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Upcoming cases: Accountability and the law of nations

On February 28, the Supreme Court will hear oral arguments in Kiobel v. Royal Dutch Petroleum Co. and a companion case, Mohamad v. Palestinian Authority.

In Kiobel, the Court will consider whether corporations may be held liable for torts that violate the law of nations, such as torture, murder, and genocide, under the Alien Tort Statute (ATS). In Mohamad, the Court will consider the parallel liability of organizations under the 1991 Torture Victim Protection Act (“TVPA”). The ATS, which was enacted by the first Congress in 1789, establishes jurisdiction for torts “committed in violation of the law of nations or a treaty of the United States.”

Considering the limited grant of jurisdiction under the ATS, the Second Circuit majority dismissed the Kiobel plaintiffs’ claims by finding that corporations are not liable under the ATS. The court concluded that, while states and individual men and women have been held liable for human rights violations under customary international law, juridical “persons” such as corporations have not.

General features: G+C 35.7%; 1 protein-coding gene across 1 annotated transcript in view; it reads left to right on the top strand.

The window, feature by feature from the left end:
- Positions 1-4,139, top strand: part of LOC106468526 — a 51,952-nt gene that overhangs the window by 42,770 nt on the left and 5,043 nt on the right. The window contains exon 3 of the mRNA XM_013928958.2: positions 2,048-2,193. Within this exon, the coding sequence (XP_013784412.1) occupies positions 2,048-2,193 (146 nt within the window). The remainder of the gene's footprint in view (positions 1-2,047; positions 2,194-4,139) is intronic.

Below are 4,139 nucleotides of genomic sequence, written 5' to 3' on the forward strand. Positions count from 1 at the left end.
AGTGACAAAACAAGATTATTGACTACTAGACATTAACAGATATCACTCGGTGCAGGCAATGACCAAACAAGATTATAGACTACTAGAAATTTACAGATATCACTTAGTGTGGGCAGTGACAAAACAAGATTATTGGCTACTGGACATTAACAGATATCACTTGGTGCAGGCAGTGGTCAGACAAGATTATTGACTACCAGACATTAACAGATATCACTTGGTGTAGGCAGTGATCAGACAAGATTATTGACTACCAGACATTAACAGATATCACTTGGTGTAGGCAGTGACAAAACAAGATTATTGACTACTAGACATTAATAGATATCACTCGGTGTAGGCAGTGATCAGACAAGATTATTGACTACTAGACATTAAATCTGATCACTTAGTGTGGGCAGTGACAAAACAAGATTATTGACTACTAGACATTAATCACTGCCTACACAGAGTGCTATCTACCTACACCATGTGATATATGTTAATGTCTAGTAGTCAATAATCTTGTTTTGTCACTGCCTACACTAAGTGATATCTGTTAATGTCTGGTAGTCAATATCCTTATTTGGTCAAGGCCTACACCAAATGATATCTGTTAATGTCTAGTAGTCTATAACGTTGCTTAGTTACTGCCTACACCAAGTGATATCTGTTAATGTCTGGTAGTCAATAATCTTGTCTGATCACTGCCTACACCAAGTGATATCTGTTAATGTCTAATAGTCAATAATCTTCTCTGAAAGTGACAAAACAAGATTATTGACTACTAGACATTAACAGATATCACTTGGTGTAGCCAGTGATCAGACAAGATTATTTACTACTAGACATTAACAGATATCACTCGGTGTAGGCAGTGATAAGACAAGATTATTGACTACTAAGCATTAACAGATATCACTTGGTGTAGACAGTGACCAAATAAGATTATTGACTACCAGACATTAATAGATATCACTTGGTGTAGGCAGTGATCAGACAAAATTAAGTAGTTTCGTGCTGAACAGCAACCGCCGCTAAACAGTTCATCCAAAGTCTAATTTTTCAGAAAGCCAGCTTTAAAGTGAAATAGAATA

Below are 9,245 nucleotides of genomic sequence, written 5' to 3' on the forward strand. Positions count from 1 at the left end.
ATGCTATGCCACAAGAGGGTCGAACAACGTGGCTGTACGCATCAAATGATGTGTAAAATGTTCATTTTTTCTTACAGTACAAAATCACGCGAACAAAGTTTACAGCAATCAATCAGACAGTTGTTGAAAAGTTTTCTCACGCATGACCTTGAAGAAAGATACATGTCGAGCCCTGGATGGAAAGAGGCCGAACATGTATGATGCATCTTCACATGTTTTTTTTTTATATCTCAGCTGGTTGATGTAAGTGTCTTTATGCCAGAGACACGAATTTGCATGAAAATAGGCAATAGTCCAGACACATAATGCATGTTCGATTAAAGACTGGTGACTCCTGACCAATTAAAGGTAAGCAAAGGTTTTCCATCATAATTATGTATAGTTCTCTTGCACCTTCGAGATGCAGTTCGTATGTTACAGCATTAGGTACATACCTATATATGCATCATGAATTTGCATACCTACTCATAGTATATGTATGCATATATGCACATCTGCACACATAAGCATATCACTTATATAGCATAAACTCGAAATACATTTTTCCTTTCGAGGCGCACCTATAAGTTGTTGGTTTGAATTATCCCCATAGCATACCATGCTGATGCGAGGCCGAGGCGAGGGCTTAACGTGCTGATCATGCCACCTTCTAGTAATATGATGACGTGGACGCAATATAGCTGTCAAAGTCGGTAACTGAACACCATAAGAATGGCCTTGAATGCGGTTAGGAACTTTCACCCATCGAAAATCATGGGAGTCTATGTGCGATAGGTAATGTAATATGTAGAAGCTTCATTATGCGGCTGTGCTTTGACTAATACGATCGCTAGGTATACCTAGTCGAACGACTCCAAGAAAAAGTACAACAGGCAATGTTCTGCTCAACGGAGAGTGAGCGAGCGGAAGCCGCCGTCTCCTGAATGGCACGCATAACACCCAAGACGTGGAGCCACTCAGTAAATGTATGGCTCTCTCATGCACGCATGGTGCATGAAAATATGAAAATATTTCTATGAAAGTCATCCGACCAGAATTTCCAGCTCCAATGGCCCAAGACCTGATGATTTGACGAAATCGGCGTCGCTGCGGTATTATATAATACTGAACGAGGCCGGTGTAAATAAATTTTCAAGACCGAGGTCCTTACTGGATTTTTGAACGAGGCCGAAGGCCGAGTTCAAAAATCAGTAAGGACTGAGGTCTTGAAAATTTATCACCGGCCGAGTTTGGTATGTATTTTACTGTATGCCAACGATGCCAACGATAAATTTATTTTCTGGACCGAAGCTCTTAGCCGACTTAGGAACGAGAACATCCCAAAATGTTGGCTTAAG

The majority acknowledged that corporations are generally deemed “persons,” with corresponding rights and liabilities, under U.S. domestic law. However, it insisted that liability under domestic law – including under the laws of “most or even all ‘civilized nations’” – does not create a norm of customary international law.

The Second Circuit’s holding created a split among the circuits, as the Eleventh Circuit has held that corporations can be held liable under ATS just like any private party.

The issue of corporate liability under the ATS is also pending in the D.C., Seventh, and Ninth Circuits. In Mohamad, the D.C. Circuit affirmed the district court’s dismissal of plaintiffs’ claims on the grounds that the TVPA – which establishes the civil liability of “individuals” – applies only to natural persons, not to organizations.

If the Supreme Court affirms the lower courts’ decisions in favor of the defendants in each of these cases, it will allow corporations and other organizations to act with impunity to perpetrate crimes against humanity.